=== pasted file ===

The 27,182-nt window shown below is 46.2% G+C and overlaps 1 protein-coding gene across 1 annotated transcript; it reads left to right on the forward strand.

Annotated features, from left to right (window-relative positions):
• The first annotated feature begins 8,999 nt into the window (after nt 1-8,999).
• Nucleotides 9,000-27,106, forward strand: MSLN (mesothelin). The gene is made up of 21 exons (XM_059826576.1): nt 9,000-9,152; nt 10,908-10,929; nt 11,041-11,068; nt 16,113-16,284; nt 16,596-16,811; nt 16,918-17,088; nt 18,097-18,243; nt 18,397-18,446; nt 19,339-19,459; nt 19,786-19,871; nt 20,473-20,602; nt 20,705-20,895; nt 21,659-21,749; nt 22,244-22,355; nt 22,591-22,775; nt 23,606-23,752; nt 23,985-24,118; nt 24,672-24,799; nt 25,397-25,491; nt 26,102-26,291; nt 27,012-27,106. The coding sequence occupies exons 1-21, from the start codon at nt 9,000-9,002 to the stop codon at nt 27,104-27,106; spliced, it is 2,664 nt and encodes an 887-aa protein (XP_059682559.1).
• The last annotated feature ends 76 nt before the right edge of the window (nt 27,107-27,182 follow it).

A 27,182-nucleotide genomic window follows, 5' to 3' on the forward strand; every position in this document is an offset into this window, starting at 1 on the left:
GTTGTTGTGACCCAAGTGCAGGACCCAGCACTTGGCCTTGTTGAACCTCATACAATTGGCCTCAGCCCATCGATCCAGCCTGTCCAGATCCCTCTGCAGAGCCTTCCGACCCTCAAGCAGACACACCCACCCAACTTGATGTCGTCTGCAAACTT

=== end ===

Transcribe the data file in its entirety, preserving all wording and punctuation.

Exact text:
The 27,182-nt window shown below is 46.2% G+C and overlaps 1 protein-coding gene across 1 annotated transcript; it reads left to right on the forward strand.

Annotated features, from left to right (window-relative positions):
• The first annotated feature begins 8,999 nt into the window (after nt 1-8,999).
• Nucleotides 9,000-27,106, forward strand: MSLN (mesothelin). The gene is made up of 21 exons (XM_059826576.1): nt 9,000-9,152; nt 10,908-10,929; nt 11,041-11,068; nt 16,113-16,284; nt 16,596-16,811; nt 16,918-17,088; nt 18,097-18,243; nt 18,397-18,446; nt 19,339-19,459; nt 19,786-19,871; nt 20,473-20,602; nt 20,705-20,895; nt 21,659-21,749; nt 22,244-22,355; nt 22,591-22,775; nt 23,606-23,752; nt 23,985-24,118; nt 24,672-24,799; nt 25,397-25,491; nt 26,102-26,291; nt 27,012-27,106. The coding sequence occupies exons 1-21, from the start codon at nt 9,000-9,002 to the stop codon at nt 27,104-27,106; spliced, it is 2,664 nt and encodes an 887-aa protein (XP_059682559.1).
• The last annotated feature ends 76 nt before the right edge of the window (nt 27,107-27,182 follow it).

A 27,182-nucleotide genomic window follows, 5' to 3' on the forward strand; every position in this document is an offset into this window, starting at 1 on the left:
GTTGTTGTGACCCAAGTGCAGGACCCAGCACTTGGCCTTGTTGAACCTCATACAATTGGCCTCAGCCCATCGATCCAGCCTGTCCAGATCCCTCTGCAGAGCCTTCCGACCCTCAAGCAGACACACCCACCCAACTTGATGTCGTCTGCAAACTT